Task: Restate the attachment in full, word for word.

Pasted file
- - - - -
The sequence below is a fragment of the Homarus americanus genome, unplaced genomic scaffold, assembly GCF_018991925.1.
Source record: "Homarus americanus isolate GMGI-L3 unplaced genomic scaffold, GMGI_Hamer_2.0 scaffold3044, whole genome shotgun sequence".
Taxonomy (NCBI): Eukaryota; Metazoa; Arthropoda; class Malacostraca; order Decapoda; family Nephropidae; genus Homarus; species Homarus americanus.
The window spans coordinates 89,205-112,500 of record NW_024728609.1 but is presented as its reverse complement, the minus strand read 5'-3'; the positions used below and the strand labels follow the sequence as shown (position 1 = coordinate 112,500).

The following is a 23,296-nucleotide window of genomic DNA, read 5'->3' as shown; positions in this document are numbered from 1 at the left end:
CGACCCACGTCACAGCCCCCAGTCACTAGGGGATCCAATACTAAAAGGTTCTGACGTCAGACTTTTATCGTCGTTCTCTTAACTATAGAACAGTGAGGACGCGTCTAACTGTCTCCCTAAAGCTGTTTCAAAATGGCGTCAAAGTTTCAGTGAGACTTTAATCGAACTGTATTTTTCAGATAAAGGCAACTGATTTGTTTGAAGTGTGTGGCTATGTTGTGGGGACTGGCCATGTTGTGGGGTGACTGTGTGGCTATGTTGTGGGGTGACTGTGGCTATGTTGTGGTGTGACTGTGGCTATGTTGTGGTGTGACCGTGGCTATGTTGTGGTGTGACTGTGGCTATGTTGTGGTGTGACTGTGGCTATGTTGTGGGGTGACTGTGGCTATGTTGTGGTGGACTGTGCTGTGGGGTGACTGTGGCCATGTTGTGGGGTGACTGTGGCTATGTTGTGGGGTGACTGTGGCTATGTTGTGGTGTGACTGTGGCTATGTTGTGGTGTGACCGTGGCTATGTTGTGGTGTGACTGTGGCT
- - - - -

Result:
The sequence below is a fragment of the Homarus americanus genome, unplaced genomic scaffold, assembly GCF_018991925.1.
Source record: "Homarus americanus isolate GMGI-L3 unplaced genomic scaffold, GMGI_Hamer_2.0 scaffold3044, whole genome shotgun sequence".
Taxonomy (NCBI): Eukaryota; Metazoa; Arthropoda; class Malacostraca; order Decapoda; family Nephropidae; genus Homarus; species Homarus americanus.
The window spans coordinates 89,205-112,500 of record NW_024728609.1 but is presented as its reverse complement, the minus strand read 5'-3'; the positions used below and the strand labels follow the sequence as shown (position 1 = coordinate 112,500).

The following is a 23,296-nucleotide window of genomic DNA, read 5'->3' as shown; positions in this document are numbered from 1 at the left end:
CGACCCACGTCACAGCCCCCAGTCACTAGGGGATCCAATACTAAAAGGTTCTGACGTCAGACTTTTATCGTCGTTCTCTTAACTATAGAACAGTGAGGACGCGTCTAACTGTCTCCCTAAAGCTGTTTCAAAATGGCGTCAAAGTTTCAGTGAGACTTTAATCGAACTGTATTTTTCAGATAAAGGCAACTGATTTGTTTGAAGTGTGTGGCTATGTTGTGGGGACTGGCCATGTTGTGGGGTGACTGTGTGGCTATGTTGTGGGGTGACTGTGGCTATGTTGTGGTGTGACTGTGGCTATGTTGTGGTGTGACCGTGGCTATGTTGTGGTGTGACTGTGGCTATGTTGTGGTGTGACTGTGGCTATGTTGTGGGGTGACTGTGGCTATGTTGTGGTGGACTGTGCTGTGGGGTGACTGTGGCCATGTTGTGGGGTGACTGTGGCTATGTTGTGGGGTGACTGTGGCTATGTTGTGGTGTGACTGTGGCTATGTTGTGGTGTGACCGTGGCTATGTTGTGGTGTGACTGTGGCT